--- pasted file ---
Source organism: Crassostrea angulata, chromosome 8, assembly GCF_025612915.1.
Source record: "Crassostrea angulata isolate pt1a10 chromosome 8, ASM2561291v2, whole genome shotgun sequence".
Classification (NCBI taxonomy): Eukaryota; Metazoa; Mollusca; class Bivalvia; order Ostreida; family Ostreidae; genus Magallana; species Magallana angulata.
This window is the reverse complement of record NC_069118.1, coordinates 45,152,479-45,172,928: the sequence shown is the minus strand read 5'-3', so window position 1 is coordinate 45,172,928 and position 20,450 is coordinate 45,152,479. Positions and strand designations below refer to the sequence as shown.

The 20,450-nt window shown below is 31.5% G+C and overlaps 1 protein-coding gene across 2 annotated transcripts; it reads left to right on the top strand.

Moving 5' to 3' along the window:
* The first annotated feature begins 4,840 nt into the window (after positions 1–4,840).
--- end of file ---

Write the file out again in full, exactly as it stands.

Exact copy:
Source organism: Crassostrea angulata, chromosome 8, assembly GCF_025612915.1.
Source record: "Crassostrea angulata isolate pt1a10 chromosome 8, ASM2561291v2, whole genome shotgun sequence".
Classification (NCBI taxonomy): Eukaryota; Metazoa; Mollusca; class Bivalvia; order Ostreida; family Ostreidae; genus Magallana; species Magallana angulata.
This window is the reverse complement of record NC_069118.1, coordinates 45,152,479-45,172,928: the sequence shown is the minus strand read 5'-3', so window position 1 is coordinate 45,172,928 and position 20,450 is coordinate 45,152,479. Positions and strand designations below refer to the sequence as shown.

The 20,450-nt window shown below is 31.5% G+C and overlaps 1 protein-coding gene across 2 annotated transcripts; it reads left to right on the top strand.

Moving 5' to 3' along the window:
* The first annotated feature begins 4,840 nt into the window (after positions 1–4,840).